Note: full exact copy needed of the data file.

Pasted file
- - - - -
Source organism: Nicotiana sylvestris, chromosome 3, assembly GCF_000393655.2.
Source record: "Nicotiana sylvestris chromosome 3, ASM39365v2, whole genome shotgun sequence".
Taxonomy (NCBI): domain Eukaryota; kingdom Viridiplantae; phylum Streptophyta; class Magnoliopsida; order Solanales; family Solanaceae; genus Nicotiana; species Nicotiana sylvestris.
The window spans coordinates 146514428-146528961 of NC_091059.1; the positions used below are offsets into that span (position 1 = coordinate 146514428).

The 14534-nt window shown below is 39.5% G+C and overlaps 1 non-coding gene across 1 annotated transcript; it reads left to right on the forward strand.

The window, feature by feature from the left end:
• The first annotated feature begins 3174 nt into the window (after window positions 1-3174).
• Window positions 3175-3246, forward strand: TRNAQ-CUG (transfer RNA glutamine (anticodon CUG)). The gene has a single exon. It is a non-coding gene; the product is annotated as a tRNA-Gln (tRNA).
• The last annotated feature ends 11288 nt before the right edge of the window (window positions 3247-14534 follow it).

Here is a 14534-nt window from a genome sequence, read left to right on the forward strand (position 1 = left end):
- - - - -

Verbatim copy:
Source organism: Nicotiana sylvestris, chromosome 3, assembly GCF_000393655.2.
Source record: "Nicotiana sylvestris chromosome 3, ASM39365v2, whole genome shotgun sequence".
Taxonomy (NCBI): domain Eukaryota; kingdom Viridiplantae; phylum Streptophyta; class Magnoliopsida; order Solanales; family Solanaceae; genus Nicotiana; species Nicotiana sylvestris.
The window spans coordinates 146514428-146528961 of NC_091059.1; the positions used below are offsets into that span (position 1 = coordinate 146514428).

The 14534-nt window shown below is 39.5% G+C and overlaps 1 non-coding gene across 1 annotated transcript; it reads left to right on the forward strand.

The window, feature by feature from the left end:
• The first annotated feature begins 3174 nt into the window (after window positions 1-3174).
• Window positions 3175-3246, forward strand: TRNAQ-CUG (transfer RNA glutamine (anticodon CUG)). The gene has a single exon. It is a non-coding gene; the product is annotated as a tRNA-Gln (tRNA).
• The last annotated feature ends 11288 nt before the right edge of the window (window positions 3247-14534 follow it).

Here is a 14534-nt window from a genome sequence, read left to right on the forward strand (position 1 = left end):